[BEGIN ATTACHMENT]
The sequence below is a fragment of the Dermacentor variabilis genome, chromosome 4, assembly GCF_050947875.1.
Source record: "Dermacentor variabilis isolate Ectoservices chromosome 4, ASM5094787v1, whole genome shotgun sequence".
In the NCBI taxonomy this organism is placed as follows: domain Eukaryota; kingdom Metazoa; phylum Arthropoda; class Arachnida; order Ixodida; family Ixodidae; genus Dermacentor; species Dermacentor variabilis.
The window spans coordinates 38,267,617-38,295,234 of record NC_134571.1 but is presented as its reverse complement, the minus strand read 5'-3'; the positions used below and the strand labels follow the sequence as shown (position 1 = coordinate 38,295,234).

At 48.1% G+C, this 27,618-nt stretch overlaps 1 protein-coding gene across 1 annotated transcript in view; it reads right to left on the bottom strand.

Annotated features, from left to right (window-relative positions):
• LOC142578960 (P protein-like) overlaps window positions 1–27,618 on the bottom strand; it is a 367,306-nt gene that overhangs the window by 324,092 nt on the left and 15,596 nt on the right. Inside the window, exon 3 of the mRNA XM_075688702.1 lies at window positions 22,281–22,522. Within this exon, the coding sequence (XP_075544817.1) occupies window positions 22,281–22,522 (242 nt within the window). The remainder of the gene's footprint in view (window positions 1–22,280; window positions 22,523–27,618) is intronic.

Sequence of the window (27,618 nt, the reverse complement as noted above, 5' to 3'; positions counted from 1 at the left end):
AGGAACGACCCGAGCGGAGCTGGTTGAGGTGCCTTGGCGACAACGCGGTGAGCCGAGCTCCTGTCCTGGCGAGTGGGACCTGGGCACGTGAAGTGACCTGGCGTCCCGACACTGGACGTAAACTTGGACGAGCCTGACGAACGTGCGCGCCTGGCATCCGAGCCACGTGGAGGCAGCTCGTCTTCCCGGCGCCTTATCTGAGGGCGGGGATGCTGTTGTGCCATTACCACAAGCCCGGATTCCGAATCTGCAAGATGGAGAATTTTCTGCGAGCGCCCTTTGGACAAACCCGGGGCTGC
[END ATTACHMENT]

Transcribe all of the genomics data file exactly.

The sequence below is a fragment of the Dermacentor variabilis genome, chromosome 4, assembly GCF_050947875.1.
Source record: "Dermacentor variabilis isolate Ectoservices chromosome 4, ASM5094787v1, whole genome shotgun sequence".
In the NCBI taxonomy this organism is placed as follows: domain Eukaryota; kingdom Metazoa; phylum Arthropoda; class Arachnida; order Ixodida; family Ixodidae; genus Dermacentor; species Dermacentor variabilis.
The window spans coordinates 38,267,617-38,295,234 of record NC_134571.1 but is presented as its reverse complement, the minus strand read 5'-3'; the positions used below and the strand labels follow the sequence as shown (position 1 = coordinate 38,295,234).

At 48.1% G+C, this 27,618-nt stretch overlaps 1 protein-coding gene across 1 annotated transcript in view; it reads right to left on the bottom strand.

Annotated features, from left to right (window-relative positions):
• LOC142578960 (P protein-like) overlaps window positions 1–27,618 on the bottom strand; it is a 367,306-nt gene that overhangs the window by 324,092 nt on the left and 15,596 nt on the right. Inside the window, exon 3 of the mRNA XM_075688702.1 lies at window positions 22,281–22,522. Within this exon, the coding sequence (XP_075544817.1) occupies window positions 22,281–22,522 (242 nt within the window). The remainder of the gene's footprint in view (window positions 1–22,280; window positions 22,523–27,618) is intronic.

Sequence of the window (27,618 nt, the reverse complement as noted above, 5' to 3'; positions counted from 1 at the left end):
AGGAACGACCCGAGCGGAGCTGGTTGAGGTGCCTTGGCGACAACGCGGTGAGCCGAGCTCCTGTCCTGGCGAGTGGGACCTGGGCACGTGAAGTGACCTGGCGTCCCGACACTGGACGTAAACTTGGACGAGCCTGACGAACGTGCGCGCCTGGCATCCGAGCCACGTGGAGGCAGCTCGTCTTCCCGGCGCCTTATCTGAGGGCGGGGATGCTGTTGTGCCATTACCACAAGCCCGGATTCCGAATCTGCAAGATGGAGAATTTTCTGCGAGCGCCCTTTGGACAAACCCGGGGCTGC